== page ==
"Like girls their age tend to do, things can get catty," said Emily, a mom in Massachusetts. "I mean, they get catty over everything. Where to sit at lunch. How many likes they have on Instagram. When you pit them against each other, even in what is supposed to be a friendly, fostering environment, things get heated. I've definitely seen tears from some unkind words, stemming from all this. It's like The Hunger Games.”

"It doesn't even just extend to selling," Emily continued. "The whole process kind of breeds this animosity. One of my daughter's friends really wanted this one specific prize: It was a purple chair. And she would not stop talking about it. One of their 'friends' sold more cookies than everyone else, so got the top pick. She decided to pick the chair -- even though she could have had anything on the list, and this prize wasn't even that cool -- just to spite her. This kind of stuff is the norm. Maybe it's just the competitive nature of girls that age, but this just seems to make it worse."

Girl Scout Cookies
Cole Saladino/Thrillist

Despite being baked, selling cookies is a pressure cooker

Not only does the allure of prizes give these Girl Scouts pressure to perform, but the very spirit of competition placed on a group of impressionable grade, middle, and high schoolers will inevitably lead to anxiety about living up to expectations. Being a kid is tough! Haven't we learned anything from watching every John Hughes movie ever?

"It's not supposed to be this thing where everyone is desperate to beat each other. But let's be honest, that's what it is," said Emily. "It's all based on numbers, and some people do better than others. There are some seriously cool prizes being offered to individuals and troops that sell… how could there not be a lot of pressure to take advantage of that?"

"You are looked at a certain way if you don't have good sales numbers," Emily continued. "It's like anything else based on merit -- grades, athletics, etc. -- people want to be around people who excel at things, and you are kind of considered a 'loser' if you can't make it happen."

There have been shady moves...

Some of these little girls are like miniature Gordon Gekkos in tartan skirts. (So, I guess they actually are learning something about business…)

"There was not a lot of potential money in our small town, so people were ruthless with their customers," said August. "I've actually seen people undercut costs just so they can lock in customers. I always thought that was ridiculous! Like, we are friends! Isn't that more important?"

Girl Scout Cookies
Flickr/Tom Simpson

The internet really complicates things

Girl Scouts have been hawking cookies since 1917 -- well before Al Gore invented the internet. Traditionally, cookies were sold in outdoor booths (like outside supermarkets), going door-to-door, or exploiting parents’ Rolodexes. And while setting up booths and going door-to-door still happen (especially in smaller markets), the prevalence of the internet and social media in people's lives seems like an obvious way to spread the word.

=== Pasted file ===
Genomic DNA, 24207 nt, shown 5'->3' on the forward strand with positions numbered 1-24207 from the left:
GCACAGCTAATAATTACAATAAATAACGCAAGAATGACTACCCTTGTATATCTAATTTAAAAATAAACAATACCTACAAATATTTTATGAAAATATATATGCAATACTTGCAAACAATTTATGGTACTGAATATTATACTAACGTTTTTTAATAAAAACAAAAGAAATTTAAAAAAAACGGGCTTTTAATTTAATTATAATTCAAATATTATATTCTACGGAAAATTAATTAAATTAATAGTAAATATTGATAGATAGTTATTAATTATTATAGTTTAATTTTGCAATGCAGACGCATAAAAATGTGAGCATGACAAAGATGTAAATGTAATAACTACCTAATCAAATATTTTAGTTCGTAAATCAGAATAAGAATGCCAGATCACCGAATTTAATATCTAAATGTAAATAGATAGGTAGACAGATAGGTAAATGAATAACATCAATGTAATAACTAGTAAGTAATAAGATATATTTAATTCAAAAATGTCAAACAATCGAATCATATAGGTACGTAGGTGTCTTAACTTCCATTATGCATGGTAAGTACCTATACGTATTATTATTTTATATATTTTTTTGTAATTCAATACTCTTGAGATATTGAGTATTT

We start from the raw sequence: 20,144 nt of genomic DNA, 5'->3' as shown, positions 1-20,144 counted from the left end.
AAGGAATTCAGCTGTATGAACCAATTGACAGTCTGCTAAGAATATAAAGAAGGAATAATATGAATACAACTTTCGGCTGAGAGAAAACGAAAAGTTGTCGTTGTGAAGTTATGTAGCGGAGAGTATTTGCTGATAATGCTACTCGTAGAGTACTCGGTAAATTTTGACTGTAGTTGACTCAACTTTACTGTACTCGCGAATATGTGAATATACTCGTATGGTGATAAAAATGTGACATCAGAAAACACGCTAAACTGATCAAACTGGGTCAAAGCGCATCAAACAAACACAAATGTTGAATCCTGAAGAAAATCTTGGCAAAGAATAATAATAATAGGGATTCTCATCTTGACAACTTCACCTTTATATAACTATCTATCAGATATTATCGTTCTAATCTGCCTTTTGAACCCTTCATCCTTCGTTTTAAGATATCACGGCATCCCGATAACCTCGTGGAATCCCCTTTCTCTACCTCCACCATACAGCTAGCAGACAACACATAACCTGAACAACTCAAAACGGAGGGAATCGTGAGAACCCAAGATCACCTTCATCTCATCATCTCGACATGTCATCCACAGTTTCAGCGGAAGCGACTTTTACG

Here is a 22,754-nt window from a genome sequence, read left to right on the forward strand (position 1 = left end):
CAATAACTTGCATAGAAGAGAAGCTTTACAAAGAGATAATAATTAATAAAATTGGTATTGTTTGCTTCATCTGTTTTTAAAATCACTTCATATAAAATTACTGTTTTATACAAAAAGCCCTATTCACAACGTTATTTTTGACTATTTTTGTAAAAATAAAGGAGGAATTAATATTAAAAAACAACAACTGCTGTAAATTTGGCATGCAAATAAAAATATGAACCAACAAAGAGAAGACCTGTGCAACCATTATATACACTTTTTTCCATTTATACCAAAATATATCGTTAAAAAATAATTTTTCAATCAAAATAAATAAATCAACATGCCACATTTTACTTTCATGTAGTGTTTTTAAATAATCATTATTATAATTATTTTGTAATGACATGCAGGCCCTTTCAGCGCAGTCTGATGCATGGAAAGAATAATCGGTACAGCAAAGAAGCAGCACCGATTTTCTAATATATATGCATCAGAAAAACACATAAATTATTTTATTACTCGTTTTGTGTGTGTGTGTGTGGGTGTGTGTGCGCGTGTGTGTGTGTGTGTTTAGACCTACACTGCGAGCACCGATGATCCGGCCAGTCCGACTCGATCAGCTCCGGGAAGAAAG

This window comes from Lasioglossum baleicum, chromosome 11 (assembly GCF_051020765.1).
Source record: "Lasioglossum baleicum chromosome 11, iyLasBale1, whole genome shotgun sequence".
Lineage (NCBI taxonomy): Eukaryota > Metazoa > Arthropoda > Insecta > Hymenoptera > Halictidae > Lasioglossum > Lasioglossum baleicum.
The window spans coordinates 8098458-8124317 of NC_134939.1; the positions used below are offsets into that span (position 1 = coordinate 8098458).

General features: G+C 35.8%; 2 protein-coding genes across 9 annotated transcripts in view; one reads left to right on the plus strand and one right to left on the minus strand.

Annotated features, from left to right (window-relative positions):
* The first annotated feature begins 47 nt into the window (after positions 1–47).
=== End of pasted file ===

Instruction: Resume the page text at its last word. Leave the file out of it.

"These cookies are a hot commodity. So it's incredibly easy to get sales by spamming out online order links to your friends or followers," said Pennsylvania Girl Scout mom Margaret. "I've heard of people getting in trouble for going on forums and Facebook groups and trying to solicit sales there, but it really seems like a gray area. I'm not sure there are any specific rules. I'm not really sure if there even should be! I mean, what's the difference? But it's confusing. I feel like people feel bad about doing that, but then again, it's all about sales."

Collecting money can be tough

Sometimes, parents and girls are left with a ton of cash from orders, which can amount to hundreds or even thousands of dollars. They then need to hang on to that money until it's time to turn the profits in. They are like drug dealers in little skirts.

Of course, keeping your money in the same drawer as your merit badge-covered sash can have its pitfalls.

"I've heard of people losing some cash, and then having to pay out of pocket when it's all said and done. You have to be super, super-organized or everything can become a giant mess. Also, sometimes you'll have a lot of cash on you, which can be kind of scary," Margaret said.

Girl Scouts
Cole Saladino/Thrillist

Some girls are more creative (and controversial) than others

Speaking of drug dealers, every year there's another viral story about a Girl Scout setting up shop outside a marijuana dispensary, ready to sell munchies to the stoned masses. Supply and demand. It's actually pretty genius. But -- as with soliciting sales on social media -- it's kind of a gray area.

"I live in a state where recreational marijuana is legal. I'm sure you've seen stories about Girl Scouts selling outside of them… or in the parking lot," said Lindsay. "I think it's a thing that's discouraged for our troop, but not out-and-out banned. But in my mind, so many Girl Scouts have booths outside stores that sell liquor and tobacco. So really, what's the difference? Not only that -- but it's hard to find a spot where cookies would be in higher demand, right?"

If that doesn't adhere to the part of the Girl Scout Law that states that the little ladies should "use resources wisely," we don't know what does.

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Wil Fulton is a staff writer for Thrillist. He actually blames Gwyneth Paltrow for most of the world's problems. Follow him @wilfulton.